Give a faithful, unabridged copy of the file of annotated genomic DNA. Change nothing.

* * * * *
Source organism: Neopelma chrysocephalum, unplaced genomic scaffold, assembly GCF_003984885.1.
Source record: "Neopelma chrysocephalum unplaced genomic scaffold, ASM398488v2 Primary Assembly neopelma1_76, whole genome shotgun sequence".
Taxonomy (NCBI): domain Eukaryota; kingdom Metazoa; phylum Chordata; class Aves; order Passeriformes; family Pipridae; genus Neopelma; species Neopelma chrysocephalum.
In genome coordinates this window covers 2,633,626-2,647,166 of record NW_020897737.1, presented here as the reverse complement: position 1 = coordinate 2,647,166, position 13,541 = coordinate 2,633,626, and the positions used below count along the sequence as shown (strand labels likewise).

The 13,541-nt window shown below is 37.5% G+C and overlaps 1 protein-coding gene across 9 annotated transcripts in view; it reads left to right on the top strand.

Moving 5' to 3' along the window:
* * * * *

Source organism: Neopelma chrysocephalum, unplaced genomic scaffold, assembly GCF_003984885.1.
Source record: "Neopelma chrysocephalum unplaced genomic scaffold, ASM398488v2 Primary Assembly neopelma1_76, whole genome shotgun sequence".
Taxonomy (NCBI): domain Eukaryota; kingdom Metazoa; phylum Chordata; class Aves; order Passeriformes; family Pipridae; genus Neopelma; species Neopelma chrysocephalum.
In genome coordinates this window covers 2,633,626-2,647,166 of record NW_020897737.1, presented here as the reverse complement: position 1 = coordinate 2,647,166, position 13,541 = coordinate 2,633,626, and the positions used below count along the sequence as shown (strand labels likewise).

The 13,541-nt window shown below is 37.5% G+C and overlaps 1 protein-coding gene across 9 annotated transcripts in view; it reads left to right on the top strand.

Moving 5' to 3' along the window: